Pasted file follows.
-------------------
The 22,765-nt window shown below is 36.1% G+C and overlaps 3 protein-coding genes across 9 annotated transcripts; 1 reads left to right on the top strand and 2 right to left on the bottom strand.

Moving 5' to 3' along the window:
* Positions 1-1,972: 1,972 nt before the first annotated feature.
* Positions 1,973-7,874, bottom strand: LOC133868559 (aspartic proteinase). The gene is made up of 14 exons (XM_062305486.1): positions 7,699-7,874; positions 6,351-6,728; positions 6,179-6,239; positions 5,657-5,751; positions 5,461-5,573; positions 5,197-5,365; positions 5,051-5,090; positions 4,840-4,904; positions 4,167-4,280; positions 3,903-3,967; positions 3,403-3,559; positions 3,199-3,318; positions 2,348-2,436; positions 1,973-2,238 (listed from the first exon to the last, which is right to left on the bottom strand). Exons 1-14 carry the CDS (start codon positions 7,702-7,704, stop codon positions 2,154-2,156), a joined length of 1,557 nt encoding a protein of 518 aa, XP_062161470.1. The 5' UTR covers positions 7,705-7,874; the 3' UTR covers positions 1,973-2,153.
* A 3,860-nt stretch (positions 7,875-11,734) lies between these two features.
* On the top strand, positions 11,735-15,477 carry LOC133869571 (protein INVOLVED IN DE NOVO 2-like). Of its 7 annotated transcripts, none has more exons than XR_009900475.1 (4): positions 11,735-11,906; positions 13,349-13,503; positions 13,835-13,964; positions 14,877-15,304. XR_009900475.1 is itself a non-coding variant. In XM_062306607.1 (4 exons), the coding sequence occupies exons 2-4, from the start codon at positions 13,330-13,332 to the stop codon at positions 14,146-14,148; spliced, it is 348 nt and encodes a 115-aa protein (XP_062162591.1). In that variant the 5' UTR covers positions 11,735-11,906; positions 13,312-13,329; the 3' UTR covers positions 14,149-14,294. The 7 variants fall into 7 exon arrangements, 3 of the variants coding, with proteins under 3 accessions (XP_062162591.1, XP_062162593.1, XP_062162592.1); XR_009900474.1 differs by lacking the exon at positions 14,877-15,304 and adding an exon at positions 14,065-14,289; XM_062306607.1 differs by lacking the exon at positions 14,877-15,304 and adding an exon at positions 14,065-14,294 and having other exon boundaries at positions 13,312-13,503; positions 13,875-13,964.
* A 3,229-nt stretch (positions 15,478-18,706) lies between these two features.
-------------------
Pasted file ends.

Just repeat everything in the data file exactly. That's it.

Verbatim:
The 22,765-nt window shown below is 36.1% G+C and overlaps 3 protein-coding genes across 9 annotated transcripts; 1 reads left to right on the top strand and 2 right to left on the bottom strand.

Moving 5' to 3' along the window:
* Positions 1-1,972: 1,972 nt before the first annotated feature.
* Positions 1,973-7,874, bottom strand: LOC133868559 (aspartic proteinase). The gene is made up of 14 exons (XM_062305486.1): positions 7,699-7,874; positions 6,351-6,728; positions 6,179-6,239; positions 5,657-5,751; positions 5,461-5,573; positions 5,197-5,365; positions 5,051-5,090; positions 4,840-4,904; positions 4,167-4,280; positions 3,903-3,967; positions 3,403-3,559; positions 3,199-3,318; positions 2,348-2,436; positions 1,973-2,238 (listed from the first exon to the last, which is right to left on the bottom strand). Exons 1-14 carry the CDS (start codon positions 7,702-7,704, stop codon positions 2,154-2,156), a joined length of 1,557 nt encoding a protein of 518 aa, XP_062161470.1. The 5' UTR covers positions 7,705-7,874; the 3' UTR covers positions 1,973-2,153.
* A 3,860-nt stretch (positions 7,875-11,734) lies between these two features.
* On the top strand, positions 11,735-15,477 carry LOC133869571 (protein INVOLVED IN DE NOVO 2-like). Of its 7 annotated transcripts, none has more exons than XR_009900475.1 (4): positions 11,735-11,906; positions 13,349-13,503; positions 13,835-13,964; positions 14,877-15,304. XR_009900475.1 is itself a non-coding variant. In XM_062306607.1 (4 exons), the coding sequence occupies exons 2-4, from the start codon at positions 13,330-13,332 to the stop codon at positions 14,146-14,148; spliced, it is 348 nt and encodes a 115-aa protein (XP_062162591.1). In that variant the 5' UTR covers positions 11,735-11,906; positions 13,312-13,329; the 3' UTR covers positions 14,149-14,294. The 7 variants fall into 7 exon arrangements, 3 of the variants coding, with proteins under 3 accessions (XP_062162591.1, XP_062162593.1, XP_062162592.1); XR_009900474.1 differs by lacking the exon at positions 14,877-15,304 and adding an exon at positions 14,065-14,289; XM_062306607.1 differs by lacking the exon at positions 14,877-15,304 and adding an exon at positions 14,065-14,294 and having other exon boundaries at positions 13,312-13,503; positions 13,875-13,964.
* A 3,229-nt stretch (positions 15,478-18,706) lies between these two features.